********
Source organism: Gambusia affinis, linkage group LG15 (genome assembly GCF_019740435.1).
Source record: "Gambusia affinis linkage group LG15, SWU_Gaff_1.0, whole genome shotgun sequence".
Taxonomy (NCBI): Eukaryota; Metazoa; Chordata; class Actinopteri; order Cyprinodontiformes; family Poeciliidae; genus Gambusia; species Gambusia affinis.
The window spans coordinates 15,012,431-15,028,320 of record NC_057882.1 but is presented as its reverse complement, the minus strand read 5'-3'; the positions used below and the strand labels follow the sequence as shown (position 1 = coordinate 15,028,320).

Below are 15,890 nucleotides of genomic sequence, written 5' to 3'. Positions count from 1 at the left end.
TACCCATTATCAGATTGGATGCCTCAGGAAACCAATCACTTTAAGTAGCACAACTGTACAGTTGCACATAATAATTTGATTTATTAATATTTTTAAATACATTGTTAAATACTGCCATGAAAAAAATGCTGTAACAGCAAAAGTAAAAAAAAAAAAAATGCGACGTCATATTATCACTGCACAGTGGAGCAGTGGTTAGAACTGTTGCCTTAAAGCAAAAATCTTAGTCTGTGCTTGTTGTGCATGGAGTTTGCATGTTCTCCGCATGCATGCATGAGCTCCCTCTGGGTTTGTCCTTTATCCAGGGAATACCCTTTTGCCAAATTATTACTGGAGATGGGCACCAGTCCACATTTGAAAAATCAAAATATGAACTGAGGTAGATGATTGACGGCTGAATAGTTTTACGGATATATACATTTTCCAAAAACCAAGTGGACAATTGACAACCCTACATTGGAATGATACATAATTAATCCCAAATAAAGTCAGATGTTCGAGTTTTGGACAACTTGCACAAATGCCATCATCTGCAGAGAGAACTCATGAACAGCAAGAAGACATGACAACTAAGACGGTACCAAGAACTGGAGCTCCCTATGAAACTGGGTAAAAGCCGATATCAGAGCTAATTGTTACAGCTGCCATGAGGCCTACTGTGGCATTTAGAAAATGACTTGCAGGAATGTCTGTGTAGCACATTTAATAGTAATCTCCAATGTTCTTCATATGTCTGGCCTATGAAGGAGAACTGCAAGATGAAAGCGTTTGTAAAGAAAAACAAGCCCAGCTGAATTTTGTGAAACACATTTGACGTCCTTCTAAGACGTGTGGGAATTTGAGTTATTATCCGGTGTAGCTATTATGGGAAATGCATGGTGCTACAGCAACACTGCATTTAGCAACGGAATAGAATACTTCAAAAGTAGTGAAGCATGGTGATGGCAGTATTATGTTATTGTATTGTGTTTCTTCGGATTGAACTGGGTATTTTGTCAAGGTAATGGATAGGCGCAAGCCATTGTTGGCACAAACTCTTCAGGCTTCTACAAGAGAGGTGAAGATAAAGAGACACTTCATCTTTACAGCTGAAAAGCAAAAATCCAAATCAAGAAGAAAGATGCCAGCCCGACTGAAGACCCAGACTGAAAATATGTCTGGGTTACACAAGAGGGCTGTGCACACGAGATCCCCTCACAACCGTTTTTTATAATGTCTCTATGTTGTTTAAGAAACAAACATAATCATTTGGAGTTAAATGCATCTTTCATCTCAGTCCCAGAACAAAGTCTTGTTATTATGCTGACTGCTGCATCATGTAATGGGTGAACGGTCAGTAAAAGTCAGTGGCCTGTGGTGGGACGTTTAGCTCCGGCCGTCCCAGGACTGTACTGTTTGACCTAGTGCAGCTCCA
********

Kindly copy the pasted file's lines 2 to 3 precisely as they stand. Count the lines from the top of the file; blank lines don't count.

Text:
Source record: "Gambusia affinis linkage group LG15, SWU_Gaff_1.0, whole genome shotgun sequence".
Taxonomy (NCBI): Eukaryota; Metazoa; Chordata; class Actinopteri; order Cyprinodontiformes; family Poeciliidae; genus Gambusia; species Gambusia affinis.